Car shopping website Edmunds.com has over 800,000 pages of content. Almost all of them are intended to be useful to in-market shoppers. Most of the remainder are geared toward drivers and owners who want to keep their vehicles well maintained and safe on the road. A sliver, however, have no practical purpose per se. In fact, we think they’re pretty fun… like the 100 Greatest Movie and TV Cars of all Time, Top 10 Road Trip Games and now, a playful take on a unique addition to our long-term test fleet.
Edmunds typically buys ten cars each year for the fleet. The introduction to the long-term test blog explains why: “Within the space of one year, we aim to put 20,000 miles on each of the road test vehicles, and we’ll be taking pictures of the cars along the way. We want to know what it’s like to actually live with and maintain each vehicle for a year.”
The vast majority of these fleet purchases are intended to provide deep insight into mainstream popular vehicles that shoppers are interested in learning more about as they think about what to buy. But this year, as editorial staffer Mark Takahashi put it, “We bought an icon. A Nassau Blue, 300-horsepower V8-powered wedge of classic American desire. We bought a 1966 Chevrolet Corvette.”
Though he tests cars and writes about them for a living now, Takahashi has an art background and isn’t afraid to use it. The purchase inspired him to suggest a period photo shoot, somewhat of a recreation of an actual ad campaign for the car but with a modern twist to its storyline. Given the popularity of Mad Men, it was a timely idea, and a clever one. A team was assembled and quickly gathered tastes of 1966 to build the settings for the shoot.
A Memorable Ride
Edmunds’ photography has long been a draw for both car shoppers and enthusiasts. The site earns more than a million page views per month for its photography alone. Edmunds videos also perform well, with over 46,000 subscribers to its YouTube channel. So while this content project might not drive the most direct path to purchase, a compelling viral photo shoot combined with an engaging behind-the-scenes video have the potential to draw in a significant new audience for Edmunds, many of whom stick around to explore other content. And, when the time comes to buy a car, these positive brand impressions resurface.
While we do focus the majority of our content on meeting the needs of car shoppers and enthusiasts, we believe that content can—and should—pave a path to sales that starts with engagement. Frankly, a quick review of Twitter postings by some unsophisticated businesses makes it obvious that an overt sales strategy often backfires on brands. Liken it to the stereotypical life insurance salesman who brings business cards to weddings, always on the make looking for another customer. Wouldn’t you rather engage with a dynamic personality who knows how to have fun and then, yes, is there for you if and when you want to talk business? People react no differently to a brand. The brands we love exude personality, and that personality can be built through creative content related to the brand and yet entertaining on its own.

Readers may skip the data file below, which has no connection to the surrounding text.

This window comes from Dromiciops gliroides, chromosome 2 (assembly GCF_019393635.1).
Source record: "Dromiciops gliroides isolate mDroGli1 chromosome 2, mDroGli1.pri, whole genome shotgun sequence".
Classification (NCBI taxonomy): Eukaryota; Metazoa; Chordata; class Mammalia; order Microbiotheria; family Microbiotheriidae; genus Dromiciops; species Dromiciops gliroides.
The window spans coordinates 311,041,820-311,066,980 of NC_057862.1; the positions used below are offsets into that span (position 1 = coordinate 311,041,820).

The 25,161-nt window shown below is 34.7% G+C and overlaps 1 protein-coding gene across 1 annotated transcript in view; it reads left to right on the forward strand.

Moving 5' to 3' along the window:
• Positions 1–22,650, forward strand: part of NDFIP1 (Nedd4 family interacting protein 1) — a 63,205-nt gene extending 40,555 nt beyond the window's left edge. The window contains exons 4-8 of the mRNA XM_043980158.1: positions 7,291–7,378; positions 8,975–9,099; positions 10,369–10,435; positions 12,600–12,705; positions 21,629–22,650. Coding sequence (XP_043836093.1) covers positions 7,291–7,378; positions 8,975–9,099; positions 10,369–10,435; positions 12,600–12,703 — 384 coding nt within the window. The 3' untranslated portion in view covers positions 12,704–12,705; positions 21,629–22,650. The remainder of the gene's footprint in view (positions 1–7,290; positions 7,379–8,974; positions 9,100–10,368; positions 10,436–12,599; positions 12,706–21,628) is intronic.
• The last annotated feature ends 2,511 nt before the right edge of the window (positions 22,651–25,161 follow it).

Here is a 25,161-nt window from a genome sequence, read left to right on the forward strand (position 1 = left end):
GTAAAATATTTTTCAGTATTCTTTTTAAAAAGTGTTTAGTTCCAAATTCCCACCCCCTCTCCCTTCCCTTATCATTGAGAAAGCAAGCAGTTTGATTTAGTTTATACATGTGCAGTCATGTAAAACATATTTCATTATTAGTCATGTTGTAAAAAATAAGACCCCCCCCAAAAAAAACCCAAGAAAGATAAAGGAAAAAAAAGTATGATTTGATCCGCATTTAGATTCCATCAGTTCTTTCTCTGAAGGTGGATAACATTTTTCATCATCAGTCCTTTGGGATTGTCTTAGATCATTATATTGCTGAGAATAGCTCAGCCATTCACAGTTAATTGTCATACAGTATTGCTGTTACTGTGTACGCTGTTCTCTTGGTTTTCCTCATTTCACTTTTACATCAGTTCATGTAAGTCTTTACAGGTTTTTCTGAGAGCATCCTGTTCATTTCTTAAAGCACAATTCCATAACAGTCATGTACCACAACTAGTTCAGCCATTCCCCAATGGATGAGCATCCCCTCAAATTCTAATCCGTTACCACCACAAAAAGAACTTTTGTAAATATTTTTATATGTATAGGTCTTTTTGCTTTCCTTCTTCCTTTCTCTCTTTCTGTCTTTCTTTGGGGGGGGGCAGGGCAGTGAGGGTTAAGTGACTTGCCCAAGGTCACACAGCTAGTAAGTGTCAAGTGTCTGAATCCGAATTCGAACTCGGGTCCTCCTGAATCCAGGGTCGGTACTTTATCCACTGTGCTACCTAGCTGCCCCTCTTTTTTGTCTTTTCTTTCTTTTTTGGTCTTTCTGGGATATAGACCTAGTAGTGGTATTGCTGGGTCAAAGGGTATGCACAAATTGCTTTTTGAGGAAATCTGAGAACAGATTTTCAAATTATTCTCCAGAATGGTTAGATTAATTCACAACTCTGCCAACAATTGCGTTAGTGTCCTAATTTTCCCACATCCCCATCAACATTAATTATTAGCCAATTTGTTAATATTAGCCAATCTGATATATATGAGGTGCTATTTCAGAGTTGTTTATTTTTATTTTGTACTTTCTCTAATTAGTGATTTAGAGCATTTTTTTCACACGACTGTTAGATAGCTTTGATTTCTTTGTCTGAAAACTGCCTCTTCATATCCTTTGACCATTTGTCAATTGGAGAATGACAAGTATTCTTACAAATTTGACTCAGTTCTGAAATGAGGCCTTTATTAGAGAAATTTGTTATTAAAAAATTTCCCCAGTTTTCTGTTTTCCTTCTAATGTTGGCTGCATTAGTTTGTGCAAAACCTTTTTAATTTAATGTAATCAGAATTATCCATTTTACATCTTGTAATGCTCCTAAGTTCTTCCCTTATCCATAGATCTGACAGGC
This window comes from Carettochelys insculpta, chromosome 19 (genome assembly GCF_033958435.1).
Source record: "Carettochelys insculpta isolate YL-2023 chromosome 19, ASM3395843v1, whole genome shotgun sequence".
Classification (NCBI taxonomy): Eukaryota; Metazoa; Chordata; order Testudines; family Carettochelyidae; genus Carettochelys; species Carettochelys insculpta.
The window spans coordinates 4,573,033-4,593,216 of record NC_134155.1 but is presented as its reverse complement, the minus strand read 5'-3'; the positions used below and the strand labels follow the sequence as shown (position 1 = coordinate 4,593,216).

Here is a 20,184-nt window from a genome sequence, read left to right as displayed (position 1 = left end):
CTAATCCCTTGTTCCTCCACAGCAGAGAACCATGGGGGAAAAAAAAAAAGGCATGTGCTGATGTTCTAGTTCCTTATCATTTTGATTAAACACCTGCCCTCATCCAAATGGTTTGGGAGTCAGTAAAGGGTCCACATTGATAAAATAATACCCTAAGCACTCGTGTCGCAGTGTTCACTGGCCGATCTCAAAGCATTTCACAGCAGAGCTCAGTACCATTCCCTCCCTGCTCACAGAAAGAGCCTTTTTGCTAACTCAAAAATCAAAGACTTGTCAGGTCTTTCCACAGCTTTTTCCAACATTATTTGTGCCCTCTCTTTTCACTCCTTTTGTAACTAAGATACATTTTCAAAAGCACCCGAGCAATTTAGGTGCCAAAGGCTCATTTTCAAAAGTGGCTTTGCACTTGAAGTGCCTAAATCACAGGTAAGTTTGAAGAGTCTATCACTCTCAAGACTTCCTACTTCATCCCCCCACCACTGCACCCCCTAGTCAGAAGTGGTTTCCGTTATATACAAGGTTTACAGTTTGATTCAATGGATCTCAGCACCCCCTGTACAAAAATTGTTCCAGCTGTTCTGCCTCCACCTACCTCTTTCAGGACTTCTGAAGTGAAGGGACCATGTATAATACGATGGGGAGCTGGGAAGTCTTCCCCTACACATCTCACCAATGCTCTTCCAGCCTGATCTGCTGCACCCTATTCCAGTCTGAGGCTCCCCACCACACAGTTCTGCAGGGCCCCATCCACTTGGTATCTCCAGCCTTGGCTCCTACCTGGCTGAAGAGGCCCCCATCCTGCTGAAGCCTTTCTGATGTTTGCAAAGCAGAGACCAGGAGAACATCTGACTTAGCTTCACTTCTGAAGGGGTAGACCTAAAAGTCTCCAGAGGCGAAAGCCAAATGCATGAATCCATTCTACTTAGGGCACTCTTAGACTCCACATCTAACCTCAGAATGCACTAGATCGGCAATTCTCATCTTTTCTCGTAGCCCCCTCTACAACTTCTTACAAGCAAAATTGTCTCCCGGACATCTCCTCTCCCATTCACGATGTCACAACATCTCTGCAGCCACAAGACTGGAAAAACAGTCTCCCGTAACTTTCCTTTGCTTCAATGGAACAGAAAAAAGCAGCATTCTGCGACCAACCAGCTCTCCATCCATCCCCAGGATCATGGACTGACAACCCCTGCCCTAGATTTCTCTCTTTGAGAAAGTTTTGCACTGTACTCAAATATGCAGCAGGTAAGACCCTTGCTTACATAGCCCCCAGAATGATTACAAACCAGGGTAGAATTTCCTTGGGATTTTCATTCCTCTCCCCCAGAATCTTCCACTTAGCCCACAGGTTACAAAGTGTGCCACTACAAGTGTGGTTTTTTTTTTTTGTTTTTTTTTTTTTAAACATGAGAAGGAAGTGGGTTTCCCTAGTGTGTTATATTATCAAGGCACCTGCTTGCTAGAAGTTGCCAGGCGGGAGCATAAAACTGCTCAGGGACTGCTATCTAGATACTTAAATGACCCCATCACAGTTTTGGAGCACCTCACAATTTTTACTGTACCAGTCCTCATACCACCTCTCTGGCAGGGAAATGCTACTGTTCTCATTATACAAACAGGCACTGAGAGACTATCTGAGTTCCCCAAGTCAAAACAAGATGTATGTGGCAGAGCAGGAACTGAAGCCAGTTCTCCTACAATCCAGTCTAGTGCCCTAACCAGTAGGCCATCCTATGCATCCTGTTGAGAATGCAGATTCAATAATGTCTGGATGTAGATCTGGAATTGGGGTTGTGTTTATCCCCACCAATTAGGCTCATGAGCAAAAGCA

The Spirit of ‘66
Takahashi and team selected Edmunds employees as the models and interviewed lead photographer Scott Jacobs and other colleagues on camera for the behind-the-scenes video. These are real people who make the magic happen at Edmunds. By adding in a glimpse at the team members behind the operation, we were able to go beyond the car and deliver a human interest story that people can connect with and will remember long after they’ve left the site.
There is one more angle to this story that delivers marketing gains back to Edmunds. It was no coincidence that the chosen Corvette is a 1966 model. Edmunds was founded in 1966, and regularly and proudly refers back to that year when telling its history. The year is prominently painted on a wall in the company’s lobby. The online introduction to the car includes this background: “Forty-nine years later we’ve decided to travel back in time and experience an automotive icon from Edmunds’ very first year. We, of course, wanted a car that not only defined that era, but is still in production today. It had to be a nameplate that has navigated, evolved and thrived over the same five decades as our company, through nine presidencies, three wars, two oil embargos and of course the transition from an analog to a digital world.”
This approach allows Edmunds’ to show off Edmunds depth of history and well-established reputation that has been built over its nearly 50 years of innovation on behalf of car shoppers. Coverage of the 1966 car on the popular long-term blog re-introduces and helps to cement that point, which serves as a differentiator in the competitive marketplace. We want to emphasize our differentiators at every appropriate opportunity, and this one is subtle but memorable.
With confidence in this content strategy, Edmunds is moving forward on another interesting acquisition to its long term fleet: a 1989 Yugo. Admit it: You’d click on a story about that, just for entertainment’s sake.